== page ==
As an entrepreneur, leader, wife, mother, and friend, my most valuable and limited commodity is my time. Each one of us has only 24 hours a day. To be at our best, we need to balance our careers, family life, creative life, and how we choose to give back. Your health, wealth, and happiness depend on it.
For most of us, myself included, saying no is one of the most difficult tasks to master, but it’s also the one thing that will set us free to do more, be more, and grow. Perhaps our most pressing reason it’s so hard to say no, especially for women, is that we want to be liked. We don’t want to hurt anyone’s feelings or we feel guilty. Or, like me, we want to prove that we can do it all.
The most important lesson I’ve learned that I want to pass on is that by saying yes to something that doesn’t further you professionally or personally, you’re effectively saying no to the things that feed you spiritually, physically, emotionally, and mentally.
And if your plate is too full, you can’t take advantage of the unexpected opportunity or ideal situation when it presents itself.
Successful womenpreneurs know how to say no, and the truth is they’re still highly respected. Here are a few ways you can retrain yourself from taking on too much to spending your precious time wisely.
1. Always lead with gratitude. Any response—yes or no—should begin with “Thank you so much for thinking of me. I’m flattered/honored/excited you approached me.”
2. Say no clearly, without hesitation, and with authority. Don’t qualify your response by saying “maybe” or “perhaps.” You don’t want to set up false expectations. Simply say “I can’t make it right now” or “It’s not possible.”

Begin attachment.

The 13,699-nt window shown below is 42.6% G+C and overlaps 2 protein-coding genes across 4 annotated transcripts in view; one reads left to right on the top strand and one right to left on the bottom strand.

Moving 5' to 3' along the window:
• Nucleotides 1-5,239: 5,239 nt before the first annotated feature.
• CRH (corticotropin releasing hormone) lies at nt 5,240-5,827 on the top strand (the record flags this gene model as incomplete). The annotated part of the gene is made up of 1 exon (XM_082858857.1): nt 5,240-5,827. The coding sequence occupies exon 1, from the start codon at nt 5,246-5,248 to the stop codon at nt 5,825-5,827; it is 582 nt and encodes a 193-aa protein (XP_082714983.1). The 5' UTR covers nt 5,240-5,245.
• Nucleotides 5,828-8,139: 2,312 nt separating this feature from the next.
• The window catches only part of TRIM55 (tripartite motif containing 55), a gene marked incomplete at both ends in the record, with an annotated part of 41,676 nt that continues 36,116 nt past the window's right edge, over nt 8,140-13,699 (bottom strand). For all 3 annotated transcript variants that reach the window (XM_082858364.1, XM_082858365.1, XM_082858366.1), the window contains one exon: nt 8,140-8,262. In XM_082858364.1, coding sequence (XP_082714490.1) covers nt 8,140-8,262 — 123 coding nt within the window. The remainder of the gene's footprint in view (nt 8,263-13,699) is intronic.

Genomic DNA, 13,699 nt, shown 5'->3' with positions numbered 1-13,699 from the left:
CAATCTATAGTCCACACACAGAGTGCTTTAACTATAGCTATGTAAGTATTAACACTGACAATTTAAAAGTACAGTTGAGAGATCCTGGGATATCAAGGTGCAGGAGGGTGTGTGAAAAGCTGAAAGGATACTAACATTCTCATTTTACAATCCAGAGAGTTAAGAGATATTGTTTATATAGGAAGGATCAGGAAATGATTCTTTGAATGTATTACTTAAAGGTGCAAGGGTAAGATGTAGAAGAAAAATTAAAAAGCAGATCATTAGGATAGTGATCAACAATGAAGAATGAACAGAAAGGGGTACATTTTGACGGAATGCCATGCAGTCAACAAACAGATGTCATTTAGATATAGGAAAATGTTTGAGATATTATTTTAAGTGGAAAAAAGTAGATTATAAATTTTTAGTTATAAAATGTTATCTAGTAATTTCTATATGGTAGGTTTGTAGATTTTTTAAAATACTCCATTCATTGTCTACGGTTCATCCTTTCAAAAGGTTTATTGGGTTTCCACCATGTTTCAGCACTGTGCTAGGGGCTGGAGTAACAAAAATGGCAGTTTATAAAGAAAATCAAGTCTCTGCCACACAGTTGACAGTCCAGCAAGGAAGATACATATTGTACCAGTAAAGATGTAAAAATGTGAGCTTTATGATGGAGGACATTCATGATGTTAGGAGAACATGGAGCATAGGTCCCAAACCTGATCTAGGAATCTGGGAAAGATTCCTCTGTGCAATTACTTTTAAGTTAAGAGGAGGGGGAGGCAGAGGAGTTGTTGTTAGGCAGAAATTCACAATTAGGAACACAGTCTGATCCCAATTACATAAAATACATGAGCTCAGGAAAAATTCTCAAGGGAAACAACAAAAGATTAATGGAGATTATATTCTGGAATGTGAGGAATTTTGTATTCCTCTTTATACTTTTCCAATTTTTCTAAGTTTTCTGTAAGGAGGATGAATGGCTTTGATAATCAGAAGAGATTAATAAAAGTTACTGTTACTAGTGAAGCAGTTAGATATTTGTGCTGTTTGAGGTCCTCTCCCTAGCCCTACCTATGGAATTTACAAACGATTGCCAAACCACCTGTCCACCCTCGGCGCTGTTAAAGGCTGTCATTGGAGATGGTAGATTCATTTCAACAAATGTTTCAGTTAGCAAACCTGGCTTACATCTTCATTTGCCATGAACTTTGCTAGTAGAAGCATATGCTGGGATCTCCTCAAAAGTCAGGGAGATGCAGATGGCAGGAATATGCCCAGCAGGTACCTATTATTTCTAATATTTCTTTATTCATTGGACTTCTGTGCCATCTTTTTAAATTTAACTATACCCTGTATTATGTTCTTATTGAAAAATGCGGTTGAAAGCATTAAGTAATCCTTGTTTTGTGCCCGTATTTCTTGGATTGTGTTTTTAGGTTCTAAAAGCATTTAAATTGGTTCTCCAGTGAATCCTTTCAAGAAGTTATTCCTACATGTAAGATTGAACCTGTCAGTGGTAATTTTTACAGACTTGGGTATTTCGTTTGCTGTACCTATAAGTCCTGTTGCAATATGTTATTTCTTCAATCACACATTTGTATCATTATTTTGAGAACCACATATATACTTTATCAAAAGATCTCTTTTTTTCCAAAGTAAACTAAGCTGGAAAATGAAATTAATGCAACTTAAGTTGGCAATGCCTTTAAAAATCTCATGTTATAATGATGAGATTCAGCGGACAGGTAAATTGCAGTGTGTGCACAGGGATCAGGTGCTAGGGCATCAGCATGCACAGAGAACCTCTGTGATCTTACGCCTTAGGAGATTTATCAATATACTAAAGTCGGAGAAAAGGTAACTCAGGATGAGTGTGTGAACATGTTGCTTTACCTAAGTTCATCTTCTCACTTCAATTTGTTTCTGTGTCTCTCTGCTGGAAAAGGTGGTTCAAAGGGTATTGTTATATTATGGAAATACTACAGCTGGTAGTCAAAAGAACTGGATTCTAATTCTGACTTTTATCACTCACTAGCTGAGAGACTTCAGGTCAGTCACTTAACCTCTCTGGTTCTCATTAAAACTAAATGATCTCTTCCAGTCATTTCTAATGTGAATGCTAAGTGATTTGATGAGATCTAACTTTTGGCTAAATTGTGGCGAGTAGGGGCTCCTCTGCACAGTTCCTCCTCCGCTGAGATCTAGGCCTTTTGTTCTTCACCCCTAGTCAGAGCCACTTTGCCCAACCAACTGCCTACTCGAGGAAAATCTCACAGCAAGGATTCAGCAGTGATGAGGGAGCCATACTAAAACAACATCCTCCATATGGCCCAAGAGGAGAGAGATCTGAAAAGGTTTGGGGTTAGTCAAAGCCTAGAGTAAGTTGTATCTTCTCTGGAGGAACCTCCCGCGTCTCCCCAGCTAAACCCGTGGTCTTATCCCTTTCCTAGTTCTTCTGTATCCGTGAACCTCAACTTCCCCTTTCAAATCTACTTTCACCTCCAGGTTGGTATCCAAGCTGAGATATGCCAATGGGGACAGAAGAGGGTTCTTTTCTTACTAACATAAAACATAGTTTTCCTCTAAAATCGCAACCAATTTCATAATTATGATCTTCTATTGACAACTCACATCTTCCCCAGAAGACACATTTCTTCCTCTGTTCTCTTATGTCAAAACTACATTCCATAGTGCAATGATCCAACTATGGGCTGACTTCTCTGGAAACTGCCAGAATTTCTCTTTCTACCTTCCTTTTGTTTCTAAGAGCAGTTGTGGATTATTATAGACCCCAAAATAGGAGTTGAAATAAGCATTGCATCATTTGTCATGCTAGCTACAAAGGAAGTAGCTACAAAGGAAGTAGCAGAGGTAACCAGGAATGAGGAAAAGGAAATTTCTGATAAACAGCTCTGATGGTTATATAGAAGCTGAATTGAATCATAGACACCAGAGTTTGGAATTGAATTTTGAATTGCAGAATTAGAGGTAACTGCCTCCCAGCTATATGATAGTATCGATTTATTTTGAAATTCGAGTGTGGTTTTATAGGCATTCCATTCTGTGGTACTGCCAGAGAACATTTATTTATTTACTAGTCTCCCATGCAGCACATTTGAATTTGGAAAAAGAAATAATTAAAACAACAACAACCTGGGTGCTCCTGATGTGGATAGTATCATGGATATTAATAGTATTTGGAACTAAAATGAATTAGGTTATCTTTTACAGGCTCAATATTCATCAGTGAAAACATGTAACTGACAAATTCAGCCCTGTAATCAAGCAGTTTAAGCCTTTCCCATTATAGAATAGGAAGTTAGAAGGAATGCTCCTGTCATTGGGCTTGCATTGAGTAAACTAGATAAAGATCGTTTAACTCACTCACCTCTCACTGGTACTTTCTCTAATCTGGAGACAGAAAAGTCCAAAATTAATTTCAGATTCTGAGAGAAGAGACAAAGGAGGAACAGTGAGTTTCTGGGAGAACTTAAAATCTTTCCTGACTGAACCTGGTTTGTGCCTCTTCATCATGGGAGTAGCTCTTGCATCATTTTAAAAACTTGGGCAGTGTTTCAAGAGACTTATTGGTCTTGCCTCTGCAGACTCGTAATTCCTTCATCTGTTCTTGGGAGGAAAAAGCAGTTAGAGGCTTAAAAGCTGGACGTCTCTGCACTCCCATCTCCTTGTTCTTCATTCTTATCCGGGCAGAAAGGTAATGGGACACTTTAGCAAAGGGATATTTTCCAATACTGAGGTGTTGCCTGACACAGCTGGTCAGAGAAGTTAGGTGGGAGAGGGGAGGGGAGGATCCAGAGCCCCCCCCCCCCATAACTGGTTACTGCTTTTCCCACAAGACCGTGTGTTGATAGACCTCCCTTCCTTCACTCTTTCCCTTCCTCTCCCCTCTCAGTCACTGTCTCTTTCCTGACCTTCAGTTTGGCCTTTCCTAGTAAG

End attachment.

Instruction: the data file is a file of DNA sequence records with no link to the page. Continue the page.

3. You can add one or two reasons to help people understand and to gain their respect. “I have other commitments” or “A few pressing matters require my attention right now.” You don’t need to go into any more detail than that.
4. Make sure to release them to work with someone else. “Please make arrangements with someone else.” Or if their request is something you’d like to be involved with at a future date, say “I would love to stay in touch and do something when I’m ready.”
Here are a few good tips to make sure you make the most of your limited hours each day and don’t inadvertently acquiesce to something that won’t help you succeed in some way.
• Have a 24-hour grace period. If you receive a request for your time that sounds promising, but you’re not exactly sure how it relates to your personal or professional goals, take the time you need to consider it appropriately.
• Weed out unnecessary commitments. Resign from committees, boards, or other commitments that don’t fulfill you. If you don’t enjoy it or it doesn’t further you professionally or personally, don’t do it. But save space for “just for fun” items.
• Protect the downtime on your calendar. Say no to dinners, lunch appointments, or social events you don’t enjoy, and leave plenty of white space open on your calendar.
• Reduce your meetings. If a meeting is not essential, say no. If it’s critical for you to be there, that’s another matter, but we take on way too many unnecessary and time-wasting meetings.
Here’s one final thought I’d like to leave you with. For every request or draw on your time, ask yourself this one question:
What is it costing you?
Make sure that what you’re sacrificing by saying “yes” is to your ultimate benefit.
I’d love to hear from you. What is the one thing you’d like to say “no” to right now?